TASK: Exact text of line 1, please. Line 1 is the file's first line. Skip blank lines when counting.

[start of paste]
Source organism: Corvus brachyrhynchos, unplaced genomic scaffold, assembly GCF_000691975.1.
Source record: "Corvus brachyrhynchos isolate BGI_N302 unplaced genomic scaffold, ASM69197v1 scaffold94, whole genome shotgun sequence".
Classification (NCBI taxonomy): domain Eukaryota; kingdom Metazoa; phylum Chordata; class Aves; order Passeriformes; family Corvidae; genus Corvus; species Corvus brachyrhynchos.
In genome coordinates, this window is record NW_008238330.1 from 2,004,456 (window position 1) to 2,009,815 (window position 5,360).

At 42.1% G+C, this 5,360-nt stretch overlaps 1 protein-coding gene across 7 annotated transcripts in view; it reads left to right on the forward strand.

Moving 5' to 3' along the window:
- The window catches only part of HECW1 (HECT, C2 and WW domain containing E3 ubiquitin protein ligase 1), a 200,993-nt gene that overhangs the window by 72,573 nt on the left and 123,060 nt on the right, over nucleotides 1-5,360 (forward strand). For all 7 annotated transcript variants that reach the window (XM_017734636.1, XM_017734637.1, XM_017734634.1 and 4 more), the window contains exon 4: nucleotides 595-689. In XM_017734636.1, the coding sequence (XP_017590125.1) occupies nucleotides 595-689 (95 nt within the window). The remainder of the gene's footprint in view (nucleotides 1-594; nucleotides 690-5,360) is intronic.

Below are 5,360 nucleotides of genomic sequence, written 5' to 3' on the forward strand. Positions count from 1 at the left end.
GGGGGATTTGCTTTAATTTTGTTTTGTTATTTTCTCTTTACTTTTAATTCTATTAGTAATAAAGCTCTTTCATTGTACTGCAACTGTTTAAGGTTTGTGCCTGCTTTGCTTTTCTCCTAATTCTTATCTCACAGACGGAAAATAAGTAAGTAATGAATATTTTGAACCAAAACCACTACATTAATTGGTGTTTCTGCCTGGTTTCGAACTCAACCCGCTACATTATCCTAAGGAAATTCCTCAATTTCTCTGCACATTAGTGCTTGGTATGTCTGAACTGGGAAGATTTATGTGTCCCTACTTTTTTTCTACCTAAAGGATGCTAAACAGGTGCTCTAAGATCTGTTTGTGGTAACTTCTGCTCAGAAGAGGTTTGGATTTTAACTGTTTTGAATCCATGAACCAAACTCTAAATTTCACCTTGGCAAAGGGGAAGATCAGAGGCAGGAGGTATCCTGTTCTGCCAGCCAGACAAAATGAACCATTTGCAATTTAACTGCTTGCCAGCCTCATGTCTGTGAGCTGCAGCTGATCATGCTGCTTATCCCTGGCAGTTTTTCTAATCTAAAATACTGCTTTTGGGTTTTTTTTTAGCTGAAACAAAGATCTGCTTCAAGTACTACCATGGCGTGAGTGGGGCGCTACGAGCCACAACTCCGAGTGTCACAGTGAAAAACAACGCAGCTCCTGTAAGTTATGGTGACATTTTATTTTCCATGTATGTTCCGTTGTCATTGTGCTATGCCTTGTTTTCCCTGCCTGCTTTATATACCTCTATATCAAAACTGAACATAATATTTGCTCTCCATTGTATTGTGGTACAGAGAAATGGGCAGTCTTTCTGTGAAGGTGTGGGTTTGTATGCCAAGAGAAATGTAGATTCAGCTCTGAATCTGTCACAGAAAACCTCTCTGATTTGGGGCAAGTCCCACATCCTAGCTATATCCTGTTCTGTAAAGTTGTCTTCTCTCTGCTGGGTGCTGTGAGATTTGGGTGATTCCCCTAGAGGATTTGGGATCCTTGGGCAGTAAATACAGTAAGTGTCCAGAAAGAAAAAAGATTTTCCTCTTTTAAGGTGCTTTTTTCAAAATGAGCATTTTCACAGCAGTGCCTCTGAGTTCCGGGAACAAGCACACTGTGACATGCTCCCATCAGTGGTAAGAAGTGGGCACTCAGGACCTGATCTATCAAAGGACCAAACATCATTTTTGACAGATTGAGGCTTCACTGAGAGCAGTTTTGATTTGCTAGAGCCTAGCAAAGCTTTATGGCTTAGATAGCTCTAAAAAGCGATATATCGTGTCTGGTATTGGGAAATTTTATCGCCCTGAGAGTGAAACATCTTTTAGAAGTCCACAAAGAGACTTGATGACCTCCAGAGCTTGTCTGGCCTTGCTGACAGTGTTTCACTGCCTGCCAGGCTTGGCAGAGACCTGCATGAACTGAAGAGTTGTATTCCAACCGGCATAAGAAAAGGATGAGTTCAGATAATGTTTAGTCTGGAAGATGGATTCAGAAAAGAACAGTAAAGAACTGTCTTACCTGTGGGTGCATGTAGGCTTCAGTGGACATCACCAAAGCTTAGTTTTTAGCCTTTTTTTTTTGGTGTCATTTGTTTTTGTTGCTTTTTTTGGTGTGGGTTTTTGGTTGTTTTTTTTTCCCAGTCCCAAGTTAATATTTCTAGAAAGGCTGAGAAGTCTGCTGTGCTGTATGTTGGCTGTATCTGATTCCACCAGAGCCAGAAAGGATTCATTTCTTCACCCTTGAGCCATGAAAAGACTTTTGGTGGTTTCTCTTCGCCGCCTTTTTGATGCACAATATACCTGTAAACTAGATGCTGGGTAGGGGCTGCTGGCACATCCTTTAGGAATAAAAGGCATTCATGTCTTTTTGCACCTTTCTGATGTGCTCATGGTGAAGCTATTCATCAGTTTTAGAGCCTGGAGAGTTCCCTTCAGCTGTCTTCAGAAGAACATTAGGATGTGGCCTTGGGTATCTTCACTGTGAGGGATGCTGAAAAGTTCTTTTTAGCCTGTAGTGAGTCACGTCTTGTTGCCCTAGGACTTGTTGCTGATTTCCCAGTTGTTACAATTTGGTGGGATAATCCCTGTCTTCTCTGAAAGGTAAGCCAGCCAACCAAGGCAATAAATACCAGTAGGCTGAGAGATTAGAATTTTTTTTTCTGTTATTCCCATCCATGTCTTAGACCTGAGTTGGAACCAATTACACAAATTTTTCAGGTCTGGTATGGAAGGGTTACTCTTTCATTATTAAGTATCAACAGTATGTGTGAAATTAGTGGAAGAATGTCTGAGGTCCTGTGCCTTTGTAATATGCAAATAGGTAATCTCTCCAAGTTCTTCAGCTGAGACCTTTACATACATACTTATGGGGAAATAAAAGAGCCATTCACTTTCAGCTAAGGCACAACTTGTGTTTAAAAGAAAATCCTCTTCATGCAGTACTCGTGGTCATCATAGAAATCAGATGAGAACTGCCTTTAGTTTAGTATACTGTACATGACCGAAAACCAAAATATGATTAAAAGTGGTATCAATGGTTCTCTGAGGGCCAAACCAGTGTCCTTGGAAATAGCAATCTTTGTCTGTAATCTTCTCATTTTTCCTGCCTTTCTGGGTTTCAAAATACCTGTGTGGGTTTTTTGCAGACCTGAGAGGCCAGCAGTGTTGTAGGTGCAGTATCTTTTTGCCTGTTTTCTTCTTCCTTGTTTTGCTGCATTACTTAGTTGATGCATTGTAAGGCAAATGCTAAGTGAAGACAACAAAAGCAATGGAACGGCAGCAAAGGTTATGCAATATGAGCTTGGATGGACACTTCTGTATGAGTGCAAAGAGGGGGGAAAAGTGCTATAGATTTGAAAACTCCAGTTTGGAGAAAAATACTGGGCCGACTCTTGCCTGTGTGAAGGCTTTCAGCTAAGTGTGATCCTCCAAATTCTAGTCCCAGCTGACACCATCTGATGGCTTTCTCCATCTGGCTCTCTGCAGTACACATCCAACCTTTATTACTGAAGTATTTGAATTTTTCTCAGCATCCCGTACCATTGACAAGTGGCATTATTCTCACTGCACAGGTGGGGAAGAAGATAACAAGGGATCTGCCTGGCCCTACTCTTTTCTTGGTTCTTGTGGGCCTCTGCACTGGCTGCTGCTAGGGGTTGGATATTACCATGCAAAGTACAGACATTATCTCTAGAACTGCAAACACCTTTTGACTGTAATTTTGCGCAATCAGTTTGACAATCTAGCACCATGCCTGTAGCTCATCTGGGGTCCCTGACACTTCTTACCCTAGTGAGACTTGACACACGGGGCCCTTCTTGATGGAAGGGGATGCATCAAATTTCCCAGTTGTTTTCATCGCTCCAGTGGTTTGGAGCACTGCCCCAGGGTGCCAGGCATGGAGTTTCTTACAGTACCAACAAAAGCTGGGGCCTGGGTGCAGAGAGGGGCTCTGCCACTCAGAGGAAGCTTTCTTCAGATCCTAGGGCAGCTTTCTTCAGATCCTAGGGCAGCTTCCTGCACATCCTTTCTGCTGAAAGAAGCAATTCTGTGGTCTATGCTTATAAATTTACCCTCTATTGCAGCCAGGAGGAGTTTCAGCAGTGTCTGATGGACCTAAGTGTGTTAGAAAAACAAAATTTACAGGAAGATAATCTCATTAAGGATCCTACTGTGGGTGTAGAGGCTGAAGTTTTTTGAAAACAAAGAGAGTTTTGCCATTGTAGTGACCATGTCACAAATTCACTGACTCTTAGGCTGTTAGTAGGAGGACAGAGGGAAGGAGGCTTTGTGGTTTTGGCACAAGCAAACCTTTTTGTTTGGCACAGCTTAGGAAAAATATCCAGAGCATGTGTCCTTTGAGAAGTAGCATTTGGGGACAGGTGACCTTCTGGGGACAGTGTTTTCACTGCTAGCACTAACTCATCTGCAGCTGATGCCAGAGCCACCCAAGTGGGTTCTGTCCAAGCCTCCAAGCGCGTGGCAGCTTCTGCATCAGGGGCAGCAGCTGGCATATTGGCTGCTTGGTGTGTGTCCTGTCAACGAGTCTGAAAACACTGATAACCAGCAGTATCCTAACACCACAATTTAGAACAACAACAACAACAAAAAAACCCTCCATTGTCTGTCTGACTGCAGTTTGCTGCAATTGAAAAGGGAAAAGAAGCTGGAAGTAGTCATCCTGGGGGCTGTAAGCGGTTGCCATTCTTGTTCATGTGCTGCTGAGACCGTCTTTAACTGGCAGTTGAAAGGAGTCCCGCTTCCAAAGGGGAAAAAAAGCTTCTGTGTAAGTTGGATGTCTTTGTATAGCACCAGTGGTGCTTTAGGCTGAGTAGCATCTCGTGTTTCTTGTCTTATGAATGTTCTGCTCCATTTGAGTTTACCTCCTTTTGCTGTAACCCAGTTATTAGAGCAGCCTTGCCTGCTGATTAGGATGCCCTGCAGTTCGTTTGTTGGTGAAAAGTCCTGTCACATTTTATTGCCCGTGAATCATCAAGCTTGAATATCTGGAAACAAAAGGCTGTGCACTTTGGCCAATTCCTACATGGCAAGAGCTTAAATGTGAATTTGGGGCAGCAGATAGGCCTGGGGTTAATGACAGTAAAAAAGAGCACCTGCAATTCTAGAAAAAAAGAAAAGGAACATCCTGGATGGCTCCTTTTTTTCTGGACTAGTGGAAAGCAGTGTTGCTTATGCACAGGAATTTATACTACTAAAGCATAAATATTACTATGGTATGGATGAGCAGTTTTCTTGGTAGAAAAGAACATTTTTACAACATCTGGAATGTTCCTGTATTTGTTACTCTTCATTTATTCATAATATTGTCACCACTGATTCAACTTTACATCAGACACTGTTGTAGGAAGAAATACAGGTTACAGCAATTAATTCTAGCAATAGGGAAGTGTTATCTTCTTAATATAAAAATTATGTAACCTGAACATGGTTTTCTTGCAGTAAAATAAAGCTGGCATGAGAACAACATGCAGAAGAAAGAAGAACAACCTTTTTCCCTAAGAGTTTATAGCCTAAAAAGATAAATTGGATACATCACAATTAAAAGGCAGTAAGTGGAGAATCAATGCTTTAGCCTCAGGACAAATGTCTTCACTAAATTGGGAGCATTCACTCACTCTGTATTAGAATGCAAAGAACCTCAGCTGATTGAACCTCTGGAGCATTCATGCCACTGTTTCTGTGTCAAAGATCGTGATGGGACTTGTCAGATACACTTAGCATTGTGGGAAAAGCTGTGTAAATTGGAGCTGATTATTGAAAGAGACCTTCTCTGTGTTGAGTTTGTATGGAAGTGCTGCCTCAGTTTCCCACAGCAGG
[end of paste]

Source organism: Corvus brachyrhynchos, unplaced genomic scaffold, assembly GCF_000691975.1.